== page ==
Chinese Hackers Actively Exploiting Microsoft Office 0-day Follina

Unofficial Micropatch for Follina Released as Chinese Hackers Exploit the 0-day

The Follina vulnerability was originally discovered after a malicious Microsoft Word document was uploaded on VirusTotal from a Belarus IP address.

On Thursday, May 30th, warned against the probability of a dangerous Microsoft zero-day flaw dubbed Follina being exploited in the wild. According to the latest reports, Chinese hackers have already started using it.

What is Follina?

Follina is a Microsoft Office flaw tracked as CVE-2022-30190. This vulnerability was discovered in May 2022 by researcher Kevin Beaumont in Microsoft Support Diagnostic Tool (MSDT).

According to the researcher, the exploit is activated when the victim opens a malicious document. The Protected View feature, as we know it, is designed to protect users from opening infected files. But, in the case of Follina, the file preview appears in Explorer, and Protected View is not triggered while the exploit is executed.

Threat actors can exploit this vulnerability to gain privilege escalation on a system and gain “god mode” access to the impacted system. Office Pro Plus, Office 2013, Office 2016, Office 2019, and Office 2021 were impacted by the flaw.

Chinese APT Group Exploiting Follina

It seems like this newly identified zero-day already has registered its first exploiters. It is suspected that the exploitation of Follina started in April 2022 with Russian and Indian users becoming the prime targets of interview requests, extortions, and other attacks.

The latest information is shared by Proofpoint, which claims that a threat actor identified as TA413 has exploited this flaw in its attacks targeting the Tibetan community. This actor was previously associated with China and had been attacking Tibetan entities for several years.

In one of its attacks in 2021, the group was caught using a malicious Firefox extension to phish Gmail credentials to spy on Tibetan activists. In the latest, the group used Central Tibetan Administration’s Women Empowerment Desk as a lure in the attacks involving Follina.

“TA413 CN APT spotted ITW exploiting the Follina 0Day using URLs to deliver Zip Archives which contain Word Documents that use the technique.”

Proofpoint researchers on Twitter

Furthermore, the SANS Institute detected a document exploiting Follina to deliver malware. The file was written in Chinese, and its translation read: “Mobile phone room to receive orders – channel quotation – the lowest price on the whole network.”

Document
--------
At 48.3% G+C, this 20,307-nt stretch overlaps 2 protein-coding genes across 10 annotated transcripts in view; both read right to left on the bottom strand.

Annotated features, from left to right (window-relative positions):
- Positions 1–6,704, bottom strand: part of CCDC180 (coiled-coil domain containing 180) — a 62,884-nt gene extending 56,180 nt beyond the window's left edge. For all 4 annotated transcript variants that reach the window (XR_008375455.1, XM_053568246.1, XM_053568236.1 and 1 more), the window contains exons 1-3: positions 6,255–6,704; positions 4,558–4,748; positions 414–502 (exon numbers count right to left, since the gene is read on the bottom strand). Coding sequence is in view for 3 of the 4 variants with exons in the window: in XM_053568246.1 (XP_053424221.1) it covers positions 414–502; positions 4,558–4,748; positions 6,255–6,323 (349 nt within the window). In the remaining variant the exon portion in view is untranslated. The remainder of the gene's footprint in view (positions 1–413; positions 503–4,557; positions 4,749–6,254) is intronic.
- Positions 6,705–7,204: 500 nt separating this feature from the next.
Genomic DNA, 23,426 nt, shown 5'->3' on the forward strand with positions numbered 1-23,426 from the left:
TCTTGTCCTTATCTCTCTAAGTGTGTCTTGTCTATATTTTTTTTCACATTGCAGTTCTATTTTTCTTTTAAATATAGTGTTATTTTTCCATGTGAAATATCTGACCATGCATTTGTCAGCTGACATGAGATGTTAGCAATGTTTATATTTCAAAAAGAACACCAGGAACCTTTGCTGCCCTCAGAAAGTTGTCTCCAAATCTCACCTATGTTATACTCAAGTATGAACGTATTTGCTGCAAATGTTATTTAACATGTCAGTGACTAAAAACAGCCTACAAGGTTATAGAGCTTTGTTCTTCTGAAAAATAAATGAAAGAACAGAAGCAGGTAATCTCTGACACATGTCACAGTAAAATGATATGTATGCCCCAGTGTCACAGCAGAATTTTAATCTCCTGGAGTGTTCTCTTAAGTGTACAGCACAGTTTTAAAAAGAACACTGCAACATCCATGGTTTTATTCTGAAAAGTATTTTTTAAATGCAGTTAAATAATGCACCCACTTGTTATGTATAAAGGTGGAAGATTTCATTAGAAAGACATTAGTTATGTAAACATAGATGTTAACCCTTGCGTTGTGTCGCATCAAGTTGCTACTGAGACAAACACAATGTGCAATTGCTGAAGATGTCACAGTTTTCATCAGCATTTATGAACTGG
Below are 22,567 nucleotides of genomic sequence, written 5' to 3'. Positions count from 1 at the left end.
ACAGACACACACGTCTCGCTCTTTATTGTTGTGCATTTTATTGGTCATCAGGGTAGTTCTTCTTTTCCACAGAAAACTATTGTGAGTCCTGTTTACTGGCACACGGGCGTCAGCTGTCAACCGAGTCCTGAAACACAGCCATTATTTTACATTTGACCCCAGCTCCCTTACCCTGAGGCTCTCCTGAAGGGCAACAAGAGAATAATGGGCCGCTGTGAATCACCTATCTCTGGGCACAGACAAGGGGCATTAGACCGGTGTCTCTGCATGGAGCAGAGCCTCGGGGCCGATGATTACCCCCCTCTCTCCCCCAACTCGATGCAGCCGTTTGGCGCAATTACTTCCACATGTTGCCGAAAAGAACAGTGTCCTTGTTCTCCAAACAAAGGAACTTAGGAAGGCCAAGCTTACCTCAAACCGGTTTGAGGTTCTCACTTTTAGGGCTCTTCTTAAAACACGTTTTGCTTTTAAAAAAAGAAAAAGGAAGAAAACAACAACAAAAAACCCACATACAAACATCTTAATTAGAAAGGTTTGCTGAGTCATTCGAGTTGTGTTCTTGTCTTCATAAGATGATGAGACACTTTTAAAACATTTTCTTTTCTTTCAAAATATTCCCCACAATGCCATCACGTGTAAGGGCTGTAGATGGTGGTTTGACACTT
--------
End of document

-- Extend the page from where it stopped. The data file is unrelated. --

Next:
Chinese Hackers Actively Exploiting Microsoft Office 0-day Follina
Screenshot of a blog post titled “First Exploitation of Follina Seen in the Wild” on the SANS website published by Xavier Mertens, a freelance security consultant based in Belgium

MalwareHunterTeam has also discovered .docx files bearing Chinese filenames and installing infostealers through coolratxyz. The HTML file is full of junk for obfuscation purposes while it contains a script that downloads/executes the payload.

Free Micropatches for the “Follina” by 0Patch

0Patch, a Maribor, Slovenia-based IT security firm has issued free but unofficial micropatches addressing the Follina vulnerability. For more details on “How To” implement these micropatches head to the blog post published by 0Patch’s Mitja Kolsek.

Furthermore, the company has also released a YouTube video demonstrating how its micropatch detects and blocks attempts at exploiting the “Follina” 0day.

Meanwhile, CISA (Cybersecurity and Infrastructure Security Agency) is advising users to follow the “Workaround Guidance” for the Follina vulnerability issued by Microsoft on May 30, 2022.

Microsoft Knew About the Flaw in April!

Interestingly, Microsoft has been aware of the flaw since April, but a patch has not arrived. Reportedly, the tech giant was notified by a Shadow Chaser Group member. It is a team that focuses on APT inspection and detection.

Microsoft claims that the researcher who warned the organization about the flaw didn’t consider it a security-related problem. However, they had already seen a sample being exploited in the wild.

On May 27th, researcher Kevin Beaumont shared details of the vulnerability in his blog post after which the company assigned it a CVE and issued mitigation guidance until the arrival of official patches.

More Microsoft Security News

Related Posts